In December 2002, Xavier Debonneuil, head of Société Générale SA’s corporate and investment banking division, was killed in a car crash leaving a gap in senior management at one of France’s biggest banks. His death came at a time of upheaval in the French banking sector with Société Générale a possible takeover target following the merger between Crédit Agricole and Crédit Lyonnais. Yet the Wall Street Journal reported a few days after the accident that “a company spokesperson had no information on any succession plans”. It eventually took over two weeks for the bank to announce his successor. Compare this with Total SA’s announcement of a successor to chief executive Christophe de Margerie just two days after Mr Margerie’s death in a plane crash at a Moscow airport in 2014. As unpleasant as it might be, companies have to think the unthinkable and have a sturdy succession plan in place. Indecision can wreak havoc on a company’s share price.

Succession planning ought to be a major consideration for companies and yet the Winter 2014 FT-ICSA Boardroom Bellwether, ICSA’s regular survey of FTSE 350 boards, run in association with the Financial Times, found that only 51 percent of respondents reported a written succession plan for the board, the majority of which are reviewed annually.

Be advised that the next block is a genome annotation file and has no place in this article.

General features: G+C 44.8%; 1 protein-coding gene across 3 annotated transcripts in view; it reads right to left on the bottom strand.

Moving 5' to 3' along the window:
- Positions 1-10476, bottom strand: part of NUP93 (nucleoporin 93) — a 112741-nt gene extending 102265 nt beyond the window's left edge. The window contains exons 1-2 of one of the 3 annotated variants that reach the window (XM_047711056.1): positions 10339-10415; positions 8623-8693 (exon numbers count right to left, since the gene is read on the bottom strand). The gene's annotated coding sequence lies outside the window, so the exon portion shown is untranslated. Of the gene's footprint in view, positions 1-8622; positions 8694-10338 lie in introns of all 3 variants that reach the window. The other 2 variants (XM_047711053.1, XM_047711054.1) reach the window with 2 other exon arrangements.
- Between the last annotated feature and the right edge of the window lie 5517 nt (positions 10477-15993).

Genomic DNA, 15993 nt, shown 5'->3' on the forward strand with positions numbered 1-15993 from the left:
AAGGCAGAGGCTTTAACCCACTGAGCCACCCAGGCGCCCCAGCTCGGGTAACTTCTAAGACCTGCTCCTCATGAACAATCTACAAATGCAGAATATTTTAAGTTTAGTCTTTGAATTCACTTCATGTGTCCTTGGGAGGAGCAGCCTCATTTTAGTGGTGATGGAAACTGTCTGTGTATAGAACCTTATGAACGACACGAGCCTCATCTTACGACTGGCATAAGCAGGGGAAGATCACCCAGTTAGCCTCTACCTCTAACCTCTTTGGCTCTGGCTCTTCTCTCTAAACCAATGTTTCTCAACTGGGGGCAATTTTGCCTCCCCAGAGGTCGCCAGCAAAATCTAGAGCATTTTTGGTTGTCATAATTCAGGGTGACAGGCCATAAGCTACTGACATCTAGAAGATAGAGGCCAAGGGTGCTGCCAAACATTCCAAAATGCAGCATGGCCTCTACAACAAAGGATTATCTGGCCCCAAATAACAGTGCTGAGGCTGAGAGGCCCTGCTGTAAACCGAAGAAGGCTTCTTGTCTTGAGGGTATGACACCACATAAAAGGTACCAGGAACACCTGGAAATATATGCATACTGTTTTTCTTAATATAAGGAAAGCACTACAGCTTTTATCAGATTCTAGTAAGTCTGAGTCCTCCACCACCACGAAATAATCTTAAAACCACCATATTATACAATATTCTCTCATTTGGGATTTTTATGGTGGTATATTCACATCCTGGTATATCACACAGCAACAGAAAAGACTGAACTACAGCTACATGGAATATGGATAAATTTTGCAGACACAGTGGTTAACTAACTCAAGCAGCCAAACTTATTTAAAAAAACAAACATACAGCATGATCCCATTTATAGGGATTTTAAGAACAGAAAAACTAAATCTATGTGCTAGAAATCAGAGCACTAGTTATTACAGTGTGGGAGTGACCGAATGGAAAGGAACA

Succession planning is most definitely a boardroom issue and directors should satisfy themselves that plans are in place for an orderly succession to maintain an appropriate balance of skills and experience. There is a huge opportunity for nomination committees to play a key role here. They are responsible for considering whether the board has the range of skills, experience, knowledge and independence needed to support the opportunities and challenges the company faces, and to implement future strategy. Ensuring that succession planning is in place for the chairman, CEO and senior independent director (SID) is a particular duty of care. If the chairman of the board also chairs the nomination committee, the SID should ensure succession planning for the chairman is carried out. Potential future board members from senior management should be identified and they should be provided with development and mentoring programmes.

Jul-Sep 2015 Issue